Supporting and Mentoring Youth Advocates and Leaders (SMYAL), a non-profit organization, in partnership with
The LGBTQ youth can stay in the housing for two years till they’re able to find an independent home.
For over 30 years, SMYAL has been supporting LGBTQ youth in the district. The organization’s staff is available round the clock, providing after-school programs, mental health counseling, training youth for jobs, and other courses to improve life skills.
SMYAL’s programs director Adalphie Johnson said more than 2,500 local LGBTQ youth have benefited from their services since the opening of the new housing program in the district in 2017.
“Most of the young people that we work with in our drop-in center, we have not met most of their parents,” said Johnson.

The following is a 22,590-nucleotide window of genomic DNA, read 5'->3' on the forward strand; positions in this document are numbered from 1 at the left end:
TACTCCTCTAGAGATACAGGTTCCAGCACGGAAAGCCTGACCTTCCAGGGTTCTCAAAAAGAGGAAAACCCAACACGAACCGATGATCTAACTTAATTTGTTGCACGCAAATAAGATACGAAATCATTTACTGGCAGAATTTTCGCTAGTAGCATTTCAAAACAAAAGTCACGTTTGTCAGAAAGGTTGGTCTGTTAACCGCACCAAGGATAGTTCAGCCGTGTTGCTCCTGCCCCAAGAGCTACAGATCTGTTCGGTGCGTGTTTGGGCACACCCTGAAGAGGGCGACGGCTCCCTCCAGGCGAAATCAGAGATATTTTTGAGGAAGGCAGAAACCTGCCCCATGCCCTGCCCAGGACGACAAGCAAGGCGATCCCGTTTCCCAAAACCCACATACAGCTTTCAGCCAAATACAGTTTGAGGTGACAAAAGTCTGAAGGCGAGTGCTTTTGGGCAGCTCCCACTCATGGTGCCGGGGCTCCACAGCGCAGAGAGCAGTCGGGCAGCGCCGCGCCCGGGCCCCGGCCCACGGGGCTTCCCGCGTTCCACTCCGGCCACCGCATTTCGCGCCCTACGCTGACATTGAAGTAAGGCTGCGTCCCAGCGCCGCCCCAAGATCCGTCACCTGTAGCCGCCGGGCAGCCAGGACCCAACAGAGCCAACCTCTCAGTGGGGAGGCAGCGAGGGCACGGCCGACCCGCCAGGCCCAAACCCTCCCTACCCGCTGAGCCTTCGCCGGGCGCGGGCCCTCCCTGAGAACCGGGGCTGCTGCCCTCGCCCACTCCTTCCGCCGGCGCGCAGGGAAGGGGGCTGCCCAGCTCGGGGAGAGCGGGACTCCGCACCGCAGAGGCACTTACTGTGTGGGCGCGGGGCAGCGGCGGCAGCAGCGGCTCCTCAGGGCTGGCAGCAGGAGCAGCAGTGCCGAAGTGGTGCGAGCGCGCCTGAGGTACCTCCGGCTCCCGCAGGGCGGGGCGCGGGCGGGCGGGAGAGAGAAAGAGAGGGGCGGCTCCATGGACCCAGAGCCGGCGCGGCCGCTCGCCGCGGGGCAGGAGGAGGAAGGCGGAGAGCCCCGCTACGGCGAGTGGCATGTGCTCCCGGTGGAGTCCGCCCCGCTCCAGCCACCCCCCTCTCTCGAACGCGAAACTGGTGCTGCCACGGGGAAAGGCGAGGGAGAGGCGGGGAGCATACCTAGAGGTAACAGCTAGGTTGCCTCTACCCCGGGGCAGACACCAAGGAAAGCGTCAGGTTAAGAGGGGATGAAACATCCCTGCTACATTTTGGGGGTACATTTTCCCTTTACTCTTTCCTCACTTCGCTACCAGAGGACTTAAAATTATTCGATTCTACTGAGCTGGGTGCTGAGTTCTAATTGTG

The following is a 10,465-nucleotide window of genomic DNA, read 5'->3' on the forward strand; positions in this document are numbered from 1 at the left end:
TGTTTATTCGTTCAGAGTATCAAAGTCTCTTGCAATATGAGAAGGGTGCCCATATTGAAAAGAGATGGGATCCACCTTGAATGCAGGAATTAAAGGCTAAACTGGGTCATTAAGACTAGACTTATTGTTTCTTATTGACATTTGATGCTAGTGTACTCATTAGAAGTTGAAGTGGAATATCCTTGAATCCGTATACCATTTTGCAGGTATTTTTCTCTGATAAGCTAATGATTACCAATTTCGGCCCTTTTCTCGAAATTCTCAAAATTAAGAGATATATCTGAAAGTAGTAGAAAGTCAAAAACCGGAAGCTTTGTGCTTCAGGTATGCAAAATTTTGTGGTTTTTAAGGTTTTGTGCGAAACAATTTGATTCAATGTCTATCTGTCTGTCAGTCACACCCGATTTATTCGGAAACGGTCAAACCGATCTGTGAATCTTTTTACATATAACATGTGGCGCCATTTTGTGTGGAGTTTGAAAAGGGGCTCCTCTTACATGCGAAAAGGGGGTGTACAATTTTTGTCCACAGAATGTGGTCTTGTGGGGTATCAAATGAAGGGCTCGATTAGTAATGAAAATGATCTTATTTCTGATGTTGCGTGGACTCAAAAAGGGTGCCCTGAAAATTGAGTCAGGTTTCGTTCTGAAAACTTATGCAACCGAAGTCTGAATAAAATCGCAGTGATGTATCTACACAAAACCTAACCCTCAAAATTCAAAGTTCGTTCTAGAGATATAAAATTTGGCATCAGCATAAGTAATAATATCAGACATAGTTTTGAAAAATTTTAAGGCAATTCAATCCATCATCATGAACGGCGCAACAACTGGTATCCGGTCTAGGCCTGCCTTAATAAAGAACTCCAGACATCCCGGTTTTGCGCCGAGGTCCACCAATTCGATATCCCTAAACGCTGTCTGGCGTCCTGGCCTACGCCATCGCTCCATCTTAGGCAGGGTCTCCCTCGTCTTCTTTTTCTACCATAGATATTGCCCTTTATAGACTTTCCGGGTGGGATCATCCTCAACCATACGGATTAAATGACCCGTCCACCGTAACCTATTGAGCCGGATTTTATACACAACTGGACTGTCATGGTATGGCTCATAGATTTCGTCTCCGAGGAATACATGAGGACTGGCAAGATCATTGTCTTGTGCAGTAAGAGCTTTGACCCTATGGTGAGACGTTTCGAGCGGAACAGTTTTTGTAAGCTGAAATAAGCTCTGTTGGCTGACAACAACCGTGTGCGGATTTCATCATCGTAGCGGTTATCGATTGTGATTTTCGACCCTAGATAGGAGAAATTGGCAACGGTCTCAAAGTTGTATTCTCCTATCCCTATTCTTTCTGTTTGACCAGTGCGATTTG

Tyreem Fosque, a 25-year-old old gay man, who was thrown out of his elder brother’s home when he was 19, had to later find shelter in a friend’s car.
Fosque was taken in by SMYAL as part of the first cohort to stay at the housing. Early this year, he had the distinction of being the first graduate from the housing program.
“Fosque is one of the most amazing self-advocates I’ve ever met. He knows what he wants, and he knows how he’s going to get it, and he’s not scared to reach out to the people around him to say, ‘Will you help me do this?’,” said Jorge Membreño, director of youth housing in SMYAL.
Close to half of homeless youth in D.C. identify as LGBTQ, according to SMYAL. About 2 million young people experience homelessness in the U.S. every year, and 40 percent of them identify as LGBTQ, a study conducted by the Williams Institute at UCLA Law in 2012 said.